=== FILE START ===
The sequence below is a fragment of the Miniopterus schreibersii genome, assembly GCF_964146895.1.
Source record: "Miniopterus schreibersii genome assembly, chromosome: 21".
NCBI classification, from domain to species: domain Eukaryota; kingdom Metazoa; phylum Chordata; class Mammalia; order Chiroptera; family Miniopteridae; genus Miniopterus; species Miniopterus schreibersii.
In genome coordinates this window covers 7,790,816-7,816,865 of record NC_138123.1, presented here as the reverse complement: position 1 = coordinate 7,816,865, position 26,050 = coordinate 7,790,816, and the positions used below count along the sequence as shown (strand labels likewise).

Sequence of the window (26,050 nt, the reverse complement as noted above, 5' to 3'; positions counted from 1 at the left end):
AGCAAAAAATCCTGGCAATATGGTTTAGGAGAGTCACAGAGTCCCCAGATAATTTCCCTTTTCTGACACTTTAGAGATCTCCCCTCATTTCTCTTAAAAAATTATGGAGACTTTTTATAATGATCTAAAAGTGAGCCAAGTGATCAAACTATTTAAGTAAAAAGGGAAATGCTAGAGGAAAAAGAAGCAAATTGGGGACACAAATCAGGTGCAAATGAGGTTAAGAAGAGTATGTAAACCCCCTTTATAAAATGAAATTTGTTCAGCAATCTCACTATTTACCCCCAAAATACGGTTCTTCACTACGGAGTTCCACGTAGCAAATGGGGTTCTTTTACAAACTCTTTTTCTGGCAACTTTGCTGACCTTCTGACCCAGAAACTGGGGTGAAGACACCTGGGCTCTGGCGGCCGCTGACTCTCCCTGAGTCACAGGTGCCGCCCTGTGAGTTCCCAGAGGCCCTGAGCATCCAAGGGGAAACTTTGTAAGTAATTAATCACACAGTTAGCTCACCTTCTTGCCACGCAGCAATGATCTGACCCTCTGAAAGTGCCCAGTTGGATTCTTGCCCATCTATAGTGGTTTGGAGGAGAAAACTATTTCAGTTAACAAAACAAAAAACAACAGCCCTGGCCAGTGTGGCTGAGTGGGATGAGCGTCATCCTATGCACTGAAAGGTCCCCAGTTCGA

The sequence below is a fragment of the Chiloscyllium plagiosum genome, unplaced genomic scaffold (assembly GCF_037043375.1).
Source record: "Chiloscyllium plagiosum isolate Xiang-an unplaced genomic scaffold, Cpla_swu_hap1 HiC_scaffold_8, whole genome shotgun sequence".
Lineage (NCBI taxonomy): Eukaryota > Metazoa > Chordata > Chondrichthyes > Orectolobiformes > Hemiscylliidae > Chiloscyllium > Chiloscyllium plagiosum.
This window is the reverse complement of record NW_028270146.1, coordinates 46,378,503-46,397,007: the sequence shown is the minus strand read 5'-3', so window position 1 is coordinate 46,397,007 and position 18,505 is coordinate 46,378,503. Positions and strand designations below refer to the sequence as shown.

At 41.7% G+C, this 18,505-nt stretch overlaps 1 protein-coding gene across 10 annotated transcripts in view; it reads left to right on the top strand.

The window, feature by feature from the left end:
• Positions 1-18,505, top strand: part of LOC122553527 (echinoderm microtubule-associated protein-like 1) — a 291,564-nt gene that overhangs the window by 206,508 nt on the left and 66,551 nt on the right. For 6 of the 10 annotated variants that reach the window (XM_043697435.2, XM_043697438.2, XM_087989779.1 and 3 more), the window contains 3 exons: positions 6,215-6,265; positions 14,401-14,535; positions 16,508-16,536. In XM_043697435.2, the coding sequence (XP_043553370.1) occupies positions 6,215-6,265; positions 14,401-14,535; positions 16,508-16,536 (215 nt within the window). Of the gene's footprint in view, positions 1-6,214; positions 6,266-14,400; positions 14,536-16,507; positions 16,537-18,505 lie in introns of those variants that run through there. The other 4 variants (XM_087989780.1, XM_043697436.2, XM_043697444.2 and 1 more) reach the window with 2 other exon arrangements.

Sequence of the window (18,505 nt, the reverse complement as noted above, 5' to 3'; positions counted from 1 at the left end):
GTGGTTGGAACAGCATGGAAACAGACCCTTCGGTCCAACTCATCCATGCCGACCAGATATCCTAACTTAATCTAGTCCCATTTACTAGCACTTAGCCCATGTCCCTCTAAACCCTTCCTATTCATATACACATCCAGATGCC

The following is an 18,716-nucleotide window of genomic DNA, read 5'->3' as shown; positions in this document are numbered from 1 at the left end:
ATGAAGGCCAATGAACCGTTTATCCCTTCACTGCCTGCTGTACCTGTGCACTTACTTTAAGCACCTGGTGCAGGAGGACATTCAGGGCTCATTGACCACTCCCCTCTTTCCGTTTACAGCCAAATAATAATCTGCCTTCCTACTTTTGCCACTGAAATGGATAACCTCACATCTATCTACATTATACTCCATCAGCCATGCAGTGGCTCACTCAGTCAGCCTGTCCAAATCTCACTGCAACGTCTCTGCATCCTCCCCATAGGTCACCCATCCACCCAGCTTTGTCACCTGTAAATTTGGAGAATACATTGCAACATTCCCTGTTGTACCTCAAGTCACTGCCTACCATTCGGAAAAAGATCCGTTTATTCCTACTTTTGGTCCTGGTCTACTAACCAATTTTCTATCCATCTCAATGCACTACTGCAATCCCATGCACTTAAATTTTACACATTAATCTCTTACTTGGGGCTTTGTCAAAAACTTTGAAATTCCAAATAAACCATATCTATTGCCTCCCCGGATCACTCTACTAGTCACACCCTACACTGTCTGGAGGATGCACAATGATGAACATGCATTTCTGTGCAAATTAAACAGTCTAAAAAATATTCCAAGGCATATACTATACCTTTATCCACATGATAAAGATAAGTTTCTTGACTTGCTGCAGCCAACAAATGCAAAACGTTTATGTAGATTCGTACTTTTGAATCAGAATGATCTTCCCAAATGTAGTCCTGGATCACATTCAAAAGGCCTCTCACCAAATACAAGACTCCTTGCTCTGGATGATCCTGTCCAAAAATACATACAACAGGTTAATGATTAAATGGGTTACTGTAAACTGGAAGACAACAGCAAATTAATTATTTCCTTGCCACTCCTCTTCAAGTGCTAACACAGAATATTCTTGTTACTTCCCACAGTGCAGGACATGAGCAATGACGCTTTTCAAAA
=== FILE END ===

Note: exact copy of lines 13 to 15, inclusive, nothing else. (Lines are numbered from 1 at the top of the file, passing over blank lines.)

• Positions 1-18,505, top strand: part of LOC122553527 (echinoderm microtubule-associated protein-like 1) — a 291,564-nt gene that overhangs the window by 206,508 nt on the left and 66,551 nt on the right. For 6 of the 10 annotated variants that reach the window (XM_043697435.2, XM_043697438.2, XM_087989779.1 and 3 more), the window contains 3 exons: positions 6,215-6,265; positions 14,401-14,535; positions 16,508-16,536. In XM_043697435.2, the coding sequence (XP_043553370.1) occupies positions 6,215-6,265; positions 14,401-14,535; positions 16,508-16,536 (215 nt within the window). Of the gene's footprint in view, positions 1-6,214; positions 6,266-14,400; positions 14,536-16,507; positions 16,537-18,505 lie in introns of those variants that run through there. The other 4 variants (XM_087989780.1, XM_043697436.2, XM_043697444.2 and 1 more) reach the window with 2 other exon arrangements.

Sequence of the window (18,505 nt, the reverse complement as noted above, 5' to 3'; positions counted from 1 at the left end):
GTGGTTGGAACAGCATGGAAACAGACCCTTCGGTCCAACTCATCCATGCCGACCAGATATCCTAACTTAATCTAGTCCCATTTACTAGCACTTAGCCCATGTCCCTCTAAACCCTTCCTATTCATATACACATCCAGATGCC